Google Duplicate Content Penalty
I keep hearing people ask “Won’t Google penalize me for duplicate content?”, so thought I’d write up the pragmatic response.
In short – no – there is no “duplicate content penalty”. Google is not going to slap you down for letting the same content appear on more than one URL.
Think From Google’s Perspective
You’re happily indexing the entire web, and you find an article. You add it to your index.
Later, you find the same article on another page. The page is slightly different, but it’s clearly the same content.
Then, you find a few more copies of the same piece. Now you have ten.
When your customers (that’s us, web searchers) ask for content that matches the subject of these ten pieces, what should you do?
Clearly, if you put ALL TEN results in the top 10 search results, that would not be useful to the searcher – right? They’re practically identical, so that will not be helpful. If someone clicks on more than one of the results, they’ll be disappointed to get the same advice multiple times.
So what do you do? Should you penalize all the websites for having non-original content? That surely wouldn’t be fair.
No. You’d simply decide which of the ten is the most relevant, and you’ll include just that one, and none of the others.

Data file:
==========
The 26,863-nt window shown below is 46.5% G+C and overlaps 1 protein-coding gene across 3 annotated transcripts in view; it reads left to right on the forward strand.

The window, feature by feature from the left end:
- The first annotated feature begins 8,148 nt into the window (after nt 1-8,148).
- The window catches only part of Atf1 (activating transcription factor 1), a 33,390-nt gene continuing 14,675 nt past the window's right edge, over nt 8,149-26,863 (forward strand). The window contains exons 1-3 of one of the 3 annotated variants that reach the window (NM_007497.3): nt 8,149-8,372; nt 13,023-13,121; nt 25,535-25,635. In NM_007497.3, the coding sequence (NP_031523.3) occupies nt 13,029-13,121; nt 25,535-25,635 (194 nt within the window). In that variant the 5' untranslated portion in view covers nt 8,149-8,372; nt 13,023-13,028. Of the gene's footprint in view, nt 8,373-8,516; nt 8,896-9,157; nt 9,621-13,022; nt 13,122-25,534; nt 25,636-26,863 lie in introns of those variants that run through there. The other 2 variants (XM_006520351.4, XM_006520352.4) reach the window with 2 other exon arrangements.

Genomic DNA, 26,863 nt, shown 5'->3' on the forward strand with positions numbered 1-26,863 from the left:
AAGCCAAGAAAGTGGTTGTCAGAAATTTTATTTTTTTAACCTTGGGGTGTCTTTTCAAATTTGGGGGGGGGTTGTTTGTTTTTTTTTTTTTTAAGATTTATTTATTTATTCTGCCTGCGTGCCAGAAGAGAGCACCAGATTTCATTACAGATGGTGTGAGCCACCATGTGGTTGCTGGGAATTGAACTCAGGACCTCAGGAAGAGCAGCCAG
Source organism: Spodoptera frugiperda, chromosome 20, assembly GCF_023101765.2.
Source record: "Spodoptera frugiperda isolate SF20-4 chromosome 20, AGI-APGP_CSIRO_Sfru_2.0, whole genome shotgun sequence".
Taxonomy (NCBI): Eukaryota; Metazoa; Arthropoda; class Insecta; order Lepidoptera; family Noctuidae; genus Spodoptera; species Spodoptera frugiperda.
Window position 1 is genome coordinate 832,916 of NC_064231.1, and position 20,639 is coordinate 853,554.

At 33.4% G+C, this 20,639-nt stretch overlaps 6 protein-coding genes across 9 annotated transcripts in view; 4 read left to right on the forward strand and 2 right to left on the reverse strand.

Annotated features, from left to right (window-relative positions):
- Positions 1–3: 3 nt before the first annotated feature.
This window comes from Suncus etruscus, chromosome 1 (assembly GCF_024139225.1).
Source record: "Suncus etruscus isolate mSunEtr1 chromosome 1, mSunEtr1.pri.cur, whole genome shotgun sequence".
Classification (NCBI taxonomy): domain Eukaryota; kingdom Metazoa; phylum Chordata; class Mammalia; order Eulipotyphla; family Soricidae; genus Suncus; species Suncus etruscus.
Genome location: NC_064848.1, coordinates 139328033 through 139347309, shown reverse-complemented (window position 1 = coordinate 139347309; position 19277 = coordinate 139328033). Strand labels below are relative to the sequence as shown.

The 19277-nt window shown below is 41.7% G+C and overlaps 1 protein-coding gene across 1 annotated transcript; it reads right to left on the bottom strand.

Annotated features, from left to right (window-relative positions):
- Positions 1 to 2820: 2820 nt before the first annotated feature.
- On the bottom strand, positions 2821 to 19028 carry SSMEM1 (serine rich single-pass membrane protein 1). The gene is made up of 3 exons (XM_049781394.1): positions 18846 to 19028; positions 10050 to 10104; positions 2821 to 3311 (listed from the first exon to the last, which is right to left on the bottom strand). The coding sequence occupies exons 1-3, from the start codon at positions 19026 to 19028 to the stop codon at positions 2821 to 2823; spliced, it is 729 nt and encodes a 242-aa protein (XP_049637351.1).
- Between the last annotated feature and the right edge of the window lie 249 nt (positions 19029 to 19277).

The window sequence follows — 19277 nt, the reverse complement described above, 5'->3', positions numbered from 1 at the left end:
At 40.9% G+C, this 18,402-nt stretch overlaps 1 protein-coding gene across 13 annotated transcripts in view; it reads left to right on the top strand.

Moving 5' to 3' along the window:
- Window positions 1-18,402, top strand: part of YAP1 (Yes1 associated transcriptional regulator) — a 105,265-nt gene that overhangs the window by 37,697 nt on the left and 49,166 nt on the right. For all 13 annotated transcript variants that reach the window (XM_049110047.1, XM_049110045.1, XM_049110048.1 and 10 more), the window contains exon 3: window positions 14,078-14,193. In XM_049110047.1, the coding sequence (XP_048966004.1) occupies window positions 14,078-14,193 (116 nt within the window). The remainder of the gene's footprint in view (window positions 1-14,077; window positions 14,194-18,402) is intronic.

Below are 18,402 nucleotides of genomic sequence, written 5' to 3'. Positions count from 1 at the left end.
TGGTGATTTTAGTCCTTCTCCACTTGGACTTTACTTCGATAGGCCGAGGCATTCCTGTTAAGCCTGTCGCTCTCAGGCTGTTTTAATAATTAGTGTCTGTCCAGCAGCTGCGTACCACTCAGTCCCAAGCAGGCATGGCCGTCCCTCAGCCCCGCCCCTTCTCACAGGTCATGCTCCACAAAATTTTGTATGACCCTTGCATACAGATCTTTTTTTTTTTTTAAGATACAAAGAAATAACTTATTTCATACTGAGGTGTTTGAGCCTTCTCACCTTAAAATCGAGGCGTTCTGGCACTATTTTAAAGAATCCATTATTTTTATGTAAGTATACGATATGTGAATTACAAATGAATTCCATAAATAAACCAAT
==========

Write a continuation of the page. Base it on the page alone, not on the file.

How will you decide which is the most relevant? The same way you do it with non-identical results:
- Which is on the highest-authority domain?
- Has the most inbound links from the most websites?
- Has been liked or shared the most?
- Or, failing all that, is the original version (the one the spider found first)?
So That’s Google’s Duplicate Content Filter
There is no penalty here. It’s just common sense. Google doesn’t want to show the same result many times. That’s stupid.
So it’ll provide the best experience for its users it can – by intelligently selecting the best range of search results it can.
(Note: If versions of content are sufficiently different, and have inbound links, you can find more than one result showing up in the search engine results.)
Find Out More
- Mark Attwood of Attwood Digital on how the duplicate content filter slashed one of his sites’ traffic (not a penalty, though)